In New Orleans I worked for a housing rehabilitation nonprofit where people from all around the country volunteered regularly. Most of them were church or school groups, but occasionally we’d have high end corporate types and celebrities. One of our regulars was a wealthy, charming, attractive actress and everyone was glad to have her on site for one reason or another.
One day, she was working with a friend, J, and asked him how much he was paid. He said that we were technically volunteers, too, and we got a living stipend of $12k annually. A few minutes later, when his back was turned, J felt the actress reach into his front pocket and then walk away. He looked and found that she’d given him a hundred dollar bill.
J told this to our supervisor, M, and I one day during a 24-hour build. M nodded and asked, “And you know what you do when something like that happens, right?” We both shrugged. M said, “You say ‘Thank you,’ and you mean it, and you accept their generosity.”
Giving and taking were and still are difficult concepts for me. I’ve volunteered, and I’ve gone out of my way for others, but I think I’m only just starting to grasp how complex these desires are in the adult world.
For the first time in my life, I have a salaried position and excess cash. I can afford the things I want and have done a lot of purchasing lately. But I’ve also started to donate regularly, both in terms of time and money. I’ve done my best to support my friends in their recent ventures (check out Story Club Minneapolis and OUTspoken), but I’ve also started contributing to the things I like and believe in.
For instance, Pseudopod. If you’re a fan of horror, you should be listening to this podcast, because it’s all that stands between us and the unspeakable horrors we all know exist. And, if you start listening, start donating. Because they and their sister podcasts, Podcastle for fantasy, and Escape Pod for sci fi, are hurting. Moreover, these three podcasts are some of the best venues in speculative fiction today. If you want to support the literary arts, this is as good a cause as any.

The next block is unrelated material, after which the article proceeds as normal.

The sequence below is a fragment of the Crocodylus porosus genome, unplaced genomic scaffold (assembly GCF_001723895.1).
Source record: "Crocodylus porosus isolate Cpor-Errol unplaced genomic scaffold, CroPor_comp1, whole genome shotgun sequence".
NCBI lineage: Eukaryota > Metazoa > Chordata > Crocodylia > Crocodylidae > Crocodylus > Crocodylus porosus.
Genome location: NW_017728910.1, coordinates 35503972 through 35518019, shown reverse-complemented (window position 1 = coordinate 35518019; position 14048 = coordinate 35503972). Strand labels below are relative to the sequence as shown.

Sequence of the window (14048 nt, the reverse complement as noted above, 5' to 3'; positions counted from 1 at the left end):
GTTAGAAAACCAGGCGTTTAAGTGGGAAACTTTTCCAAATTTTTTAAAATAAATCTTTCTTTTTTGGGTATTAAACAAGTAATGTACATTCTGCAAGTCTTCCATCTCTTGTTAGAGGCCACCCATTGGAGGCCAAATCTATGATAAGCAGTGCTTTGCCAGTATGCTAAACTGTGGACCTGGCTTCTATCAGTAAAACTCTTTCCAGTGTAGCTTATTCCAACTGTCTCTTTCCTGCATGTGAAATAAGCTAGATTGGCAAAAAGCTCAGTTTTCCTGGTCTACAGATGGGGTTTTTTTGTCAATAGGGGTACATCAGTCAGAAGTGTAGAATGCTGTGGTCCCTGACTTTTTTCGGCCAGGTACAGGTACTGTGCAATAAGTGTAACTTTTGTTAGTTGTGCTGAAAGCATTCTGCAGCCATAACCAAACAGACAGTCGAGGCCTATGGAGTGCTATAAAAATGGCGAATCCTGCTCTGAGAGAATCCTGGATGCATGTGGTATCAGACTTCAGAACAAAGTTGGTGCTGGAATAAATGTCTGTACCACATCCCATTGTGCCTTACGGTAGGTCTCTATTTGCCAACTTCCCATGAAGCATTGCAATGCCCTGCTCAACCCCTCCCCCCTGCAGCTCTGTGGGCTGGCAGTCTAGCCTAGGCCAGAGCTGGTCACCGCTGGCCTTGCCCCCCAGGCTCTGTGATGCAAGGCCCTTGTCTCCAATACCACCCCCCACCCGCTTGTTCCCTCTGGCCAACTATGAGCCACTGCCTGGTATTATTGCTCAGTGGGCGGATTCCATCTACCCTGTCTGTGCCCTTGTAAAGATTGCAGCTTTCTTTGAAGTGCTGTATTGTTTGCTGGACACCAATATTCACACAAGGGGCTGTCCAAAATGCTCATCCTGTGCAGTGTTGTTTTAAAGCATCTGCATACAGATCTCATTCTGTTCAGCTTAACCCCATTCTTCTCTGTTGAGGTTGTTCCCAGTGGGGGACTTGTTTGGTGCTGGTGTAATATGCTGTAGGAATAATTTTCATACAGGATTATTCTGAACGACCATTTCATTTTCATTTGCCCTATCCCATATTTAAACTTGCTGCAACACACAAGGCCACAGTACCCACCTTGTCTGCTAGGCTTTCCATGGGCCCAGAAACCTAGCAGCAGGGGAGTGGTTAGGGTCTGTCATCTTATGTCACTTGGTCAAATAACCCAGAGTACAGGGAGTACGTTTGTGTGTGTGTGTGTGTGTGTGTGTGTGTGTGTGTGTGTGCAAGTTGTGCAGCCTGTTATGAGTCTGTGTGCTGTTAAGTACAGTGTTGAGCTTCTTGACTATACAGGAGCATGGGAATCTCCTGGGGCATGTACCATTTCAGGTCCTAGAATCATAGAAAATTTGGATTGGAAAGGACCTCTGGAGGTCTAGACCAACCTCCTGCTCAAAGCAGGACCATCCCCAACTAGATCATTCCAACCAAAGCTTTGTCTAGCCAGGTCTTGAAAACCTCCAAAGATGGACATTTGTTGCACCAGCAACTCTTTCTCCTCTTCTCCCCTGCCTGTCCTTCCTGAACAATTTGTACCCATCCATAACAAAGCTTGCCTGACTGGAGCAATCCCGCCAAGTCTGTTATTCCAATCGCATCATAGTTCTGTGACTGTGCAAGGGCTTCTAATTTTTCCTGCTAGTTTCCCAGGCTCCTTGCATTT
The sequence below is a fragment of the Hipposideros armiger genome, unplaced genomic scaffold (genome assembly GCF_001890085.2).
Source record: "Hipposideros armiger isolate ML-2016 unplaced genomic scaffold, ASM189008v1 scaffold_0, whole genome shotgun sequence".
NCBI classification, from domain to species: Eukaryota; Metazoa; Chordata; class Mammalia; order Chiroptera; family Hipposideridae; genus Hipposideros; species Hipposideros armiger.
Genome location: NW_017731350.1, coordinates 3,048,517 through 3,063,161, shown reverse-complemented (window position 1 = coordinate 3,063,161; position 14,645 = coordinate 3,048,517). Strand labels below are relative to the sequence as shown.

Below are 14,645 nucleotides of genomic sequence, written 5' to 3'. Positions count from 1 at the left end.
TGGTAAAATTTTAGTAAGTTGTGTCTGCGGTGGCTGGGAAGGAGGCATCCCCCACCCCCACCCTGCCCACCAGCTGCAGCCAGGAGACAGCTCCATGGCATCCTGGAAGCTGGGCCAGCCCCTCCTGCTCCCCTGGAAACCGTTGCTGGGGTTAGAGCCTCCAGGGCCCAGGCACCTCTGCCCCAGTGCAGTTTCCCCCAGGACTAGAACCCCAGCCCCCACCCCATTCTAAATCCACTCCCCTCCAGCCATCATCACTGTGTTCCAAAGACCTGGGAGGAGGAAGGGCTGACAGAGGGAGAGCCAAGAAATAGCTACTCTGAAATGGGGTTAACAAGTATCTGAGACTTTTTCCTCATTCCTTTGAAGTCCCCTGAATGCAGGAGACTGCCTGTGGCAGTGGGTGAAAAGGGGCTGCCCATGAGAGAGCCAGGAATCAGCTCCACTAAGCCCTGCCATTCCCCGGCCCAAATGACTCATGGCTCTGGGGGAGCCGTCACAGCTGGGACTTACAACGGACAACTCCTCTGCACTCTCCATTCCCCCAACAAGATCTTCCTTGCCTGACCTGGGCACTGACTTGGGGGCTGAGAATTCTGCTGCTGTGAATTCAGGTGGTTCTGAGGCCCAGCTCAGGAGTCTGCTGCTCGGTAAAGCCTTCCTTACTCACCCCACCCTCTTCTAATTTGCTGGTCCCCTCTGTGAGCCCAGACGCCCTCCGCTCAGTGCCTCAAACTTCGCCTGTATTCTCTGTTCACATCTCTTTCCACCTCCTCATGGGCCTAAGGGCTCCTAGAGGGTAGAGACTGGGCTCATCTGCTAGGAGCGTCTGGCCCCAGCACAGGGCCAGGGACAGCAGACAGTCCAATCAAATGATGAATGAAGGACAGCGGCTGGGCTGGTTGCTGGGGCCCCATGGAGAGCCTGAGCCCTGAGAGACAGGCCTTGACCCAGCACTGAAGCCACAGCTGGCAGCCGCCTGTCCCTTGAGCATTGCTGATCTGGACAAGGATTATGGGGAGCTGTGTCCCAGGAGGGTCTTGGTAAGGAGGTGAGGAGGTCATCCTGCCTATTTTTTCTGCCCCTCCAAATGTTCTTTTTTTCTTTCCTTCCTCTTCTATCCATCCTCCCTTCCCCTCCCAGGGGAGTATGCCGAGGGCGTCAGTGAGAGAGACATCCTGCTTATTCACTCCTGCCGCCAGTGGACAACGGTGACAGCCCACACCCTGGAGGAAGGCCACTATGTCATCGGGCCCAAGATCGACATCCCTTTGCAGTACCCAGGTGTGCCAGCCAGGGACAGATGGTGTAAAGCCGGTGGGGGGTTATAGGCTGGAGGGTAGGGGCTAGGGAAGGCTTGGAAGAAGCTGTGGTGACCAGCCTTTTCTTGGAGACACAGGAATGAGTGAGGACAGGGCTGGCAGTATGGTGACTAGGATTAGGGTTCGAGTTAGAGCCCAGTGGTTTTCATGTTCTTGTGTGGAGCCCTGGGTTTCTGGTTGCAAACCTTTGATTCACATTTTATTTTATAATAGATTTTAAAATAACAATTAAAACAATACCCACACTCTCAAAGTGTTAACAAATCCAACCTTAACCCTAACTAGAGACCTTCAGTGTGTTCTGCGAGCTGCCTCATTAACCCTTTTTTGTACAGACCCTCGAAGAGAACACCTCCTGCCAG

I wouldn’t have been able to make that hard ask a couple years ago. Whenever I heard appeals for money from NPR or even Pseudopod before about 2012, I always thought they were talking to someone else, that some rich person would be able to give to the cause and I could ignore the plea. Now that I work in development (a sexy term for fundraising), I suppose I’ve become more callous to hitting people up for money, but my perspective has changed significantly, too.
I work, I play video games, I write, I do a lot of seemingly meaningless things during my day and I’m beginning to understand this desire to be generous, which is more or less what I’ve told people who are trying to raise money for their projects. Somewhere, there are a lot of people who care deeply about the same things you do and want to do something about it.
True, there’s a certain pettiness to this, if you look at it like a cynic (which I am). Philanthropy is vanity, but there’s more to it than that. Most people don’t know that they can make a difference because it isn’t obvious. There’s seven billion of us sharing this planet and in a media-saturated culture we’re constantly reminded of what we don’t have that other people do, like money, talent, prosperity, good fortune, etc. It’s easy to think that Someone Else Can Do It, not because people are lazy, but because people don’t realize that You means Me.
Furthermore, most people never think to Ask. My own partner hates asking me for favors and I feel the same way, because we were brought up to believe that you have to earn everything you get. From that perspective, it’s humiliating to ask for or accept help. Pride is a powerful compulsion. But no one gets anywhere without someone else – it’s part of the reason why marriage and family are cultural universals.
So, here’s a lame way to wrap up this post: be generous and grateful. It’s good for you.